Mumbai: Livestock owners in Mumbai will now have to ensure their livestock do not stray on city roads. The BMC plans to increase fines by 300 per cent (currently Rs 2,500) on those leaving their livestock untended. The fine will now be up to Rs 10,000.
The proposal to implement this new rule will be tabled for approval at the standing committee meeting on Wednesday. There are people earning a livelihood by keeping animals outside temples for devotees to feed them. The proposal says this results in a mess in public places, due to the storage of fodder and the dung of the livestock.
Moreover, traffic jams are also caused on roads as these animals tend to wander on the streets. In order to stop this, the BMC has increased the fine by 300 per cent. Livestock which strays onto roads will be taken to the 'kondwada' (animal prison) by the BMC. The offending owner must pay the fine for their livestock to be released. Earlier, when livestock was caught by the animal-catchers, the owners would pay the fine and it was back to business as usual.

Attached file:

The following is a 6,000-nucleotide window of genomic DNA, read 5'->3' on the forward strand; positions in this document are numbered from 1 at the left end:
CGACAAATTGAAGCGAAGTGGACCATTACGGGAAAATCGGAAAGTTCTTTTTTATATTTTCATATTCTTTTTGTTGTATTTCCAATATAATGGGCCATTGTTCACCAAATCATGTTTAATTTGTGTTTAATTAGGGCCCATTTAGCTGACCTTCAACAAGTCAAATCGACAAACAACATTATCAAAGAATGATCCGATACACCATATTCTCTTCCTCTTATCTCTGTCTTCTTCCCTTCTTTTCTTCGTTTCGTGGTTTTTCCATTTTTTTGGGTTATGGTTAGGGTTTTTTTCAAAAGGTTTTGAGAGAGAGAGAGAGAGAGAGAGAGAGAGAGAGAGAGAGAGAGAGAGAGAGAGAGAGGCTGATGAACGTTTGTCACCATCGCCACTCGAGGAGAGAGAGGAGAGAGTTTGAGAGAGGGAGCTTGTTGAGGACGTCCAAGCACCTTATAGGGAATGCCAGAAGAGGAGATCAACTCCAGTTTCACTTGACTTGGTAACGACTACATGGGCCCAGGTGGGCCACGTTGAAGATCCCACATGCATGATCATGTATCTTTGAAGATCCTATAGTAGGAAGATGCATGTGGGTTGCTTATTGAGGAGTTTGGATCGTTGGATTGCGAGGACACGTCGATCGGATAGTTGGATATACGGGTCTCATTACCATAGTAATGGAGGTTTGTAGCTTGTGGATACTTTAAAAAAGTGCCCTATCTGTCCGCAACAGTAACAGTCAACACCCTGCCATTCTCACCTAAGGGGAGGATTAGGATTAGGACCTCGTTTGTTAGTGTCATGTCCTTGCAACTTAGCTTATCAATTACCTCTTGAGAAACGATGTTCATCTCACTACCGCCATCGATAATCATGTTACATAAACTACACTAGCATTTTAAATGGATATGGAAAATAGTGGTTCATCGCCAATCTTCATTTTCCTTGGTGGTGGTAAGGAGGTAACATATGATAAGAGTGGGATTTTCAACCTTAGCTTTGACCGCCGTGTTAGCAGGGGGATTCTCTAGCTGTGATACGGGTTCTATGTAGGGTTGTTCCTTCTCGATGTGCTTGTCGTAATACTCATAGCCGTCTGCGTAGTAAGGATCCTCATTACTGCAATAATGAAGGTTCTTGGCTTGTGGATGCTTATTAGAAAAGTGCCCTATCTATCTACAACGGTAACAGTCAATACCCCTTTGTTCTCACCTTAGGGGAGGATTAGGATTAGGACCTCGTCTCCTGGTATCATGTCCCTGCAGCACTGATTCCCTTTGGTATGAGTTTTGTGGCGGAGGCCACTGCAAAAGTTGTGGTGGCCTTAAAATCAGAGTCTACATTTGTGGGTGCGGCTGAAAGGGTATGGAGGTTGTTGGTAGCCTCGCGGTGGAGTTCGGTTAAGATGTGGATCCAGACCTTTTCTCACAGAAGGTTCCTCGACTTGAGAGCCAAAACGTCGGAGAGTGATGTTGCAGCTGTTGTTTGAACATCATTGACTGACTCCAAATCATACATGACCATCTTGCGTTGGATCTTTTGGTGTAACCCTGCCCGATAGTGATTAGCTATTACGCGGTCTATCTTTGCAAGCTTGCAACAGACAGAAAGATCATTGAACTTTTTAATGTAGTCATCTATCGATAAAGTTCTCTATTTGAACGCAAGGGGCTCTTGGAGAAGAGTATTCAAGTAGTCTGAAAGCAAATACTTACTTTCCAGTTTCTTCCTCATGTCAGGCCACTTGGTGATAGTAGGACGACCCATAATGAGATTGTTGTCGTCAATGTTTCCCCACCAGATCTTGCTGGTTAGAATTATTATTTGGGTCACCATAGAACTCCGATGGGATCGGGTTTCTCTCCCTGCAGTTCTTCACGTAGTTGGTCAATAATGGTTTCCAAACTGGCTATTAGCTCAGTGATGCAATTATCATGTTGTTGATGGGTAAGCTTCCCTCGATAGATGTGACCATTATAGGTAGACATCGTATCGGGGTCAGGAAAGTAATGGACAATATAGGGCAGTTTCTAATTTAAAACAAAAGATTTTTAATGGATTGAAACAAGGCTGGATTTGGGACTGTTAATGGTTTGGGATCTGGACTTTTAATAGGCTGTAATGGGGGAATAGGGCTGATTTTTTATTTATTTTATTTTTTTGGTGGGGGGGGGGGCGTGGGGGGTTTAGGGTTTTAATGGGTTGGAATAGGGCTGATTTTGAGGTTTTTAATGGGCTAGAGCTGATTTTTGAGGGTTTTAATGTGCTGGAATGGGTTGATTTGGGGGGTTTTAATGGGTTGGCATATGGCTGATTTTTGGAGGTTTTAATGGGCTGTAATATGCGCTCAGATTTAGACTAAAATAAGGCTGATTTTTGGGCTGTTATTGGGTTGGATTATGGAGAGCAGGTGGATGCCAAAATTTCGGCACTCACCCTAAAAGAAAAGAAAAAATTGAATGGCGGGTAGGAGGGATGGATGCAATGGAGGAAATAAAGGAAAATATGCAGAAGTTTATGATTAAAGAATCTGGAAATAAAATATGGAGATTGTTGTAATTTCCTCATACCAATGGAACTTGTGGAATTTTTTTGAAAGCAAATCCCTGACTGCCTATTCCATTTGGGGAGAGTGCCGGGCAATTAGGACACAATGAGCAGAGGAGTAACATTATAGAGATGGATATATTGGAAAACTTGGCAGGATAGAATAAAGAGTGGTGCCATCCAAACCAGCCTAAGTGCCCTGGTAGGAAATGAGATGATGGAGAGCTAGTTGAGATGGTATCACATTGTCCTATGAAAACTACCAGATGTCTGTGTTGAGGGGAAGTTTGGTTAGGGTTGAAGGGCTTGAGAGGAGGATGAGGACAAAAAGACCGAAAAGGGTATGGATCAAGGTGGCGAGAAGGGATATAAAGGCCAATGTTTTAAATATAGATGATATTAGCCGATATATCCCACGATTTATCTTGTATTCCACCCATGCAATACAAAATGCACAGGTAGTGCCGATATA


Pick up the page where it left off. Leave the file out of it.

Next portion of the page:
However, according to the new proposal, it is a crime to tether animals. The existing penalty amount was approved by the BMC on March 1, 2004. Now, 15 years later, the administration is planning to increase the penalty amount. Earlier, the fine was Rs 2, 500 for large animals, and now it will be Rs 10,000. For stray calves, the earlier fine was Rs 1,500, which will now be Rs 6,000.The proposal further states, these fines are being increased since the catching of stray livestock involves huge expenditure, with the use of animal catchers, municipal vehicles, staff, fuel and then their transportation to the animal prison at Malad. These expenses will be covered by the proposed penalty. The hike in penalty has been proposed by the corporator Nehal Shah and will be implemented after the approval of the standing committee.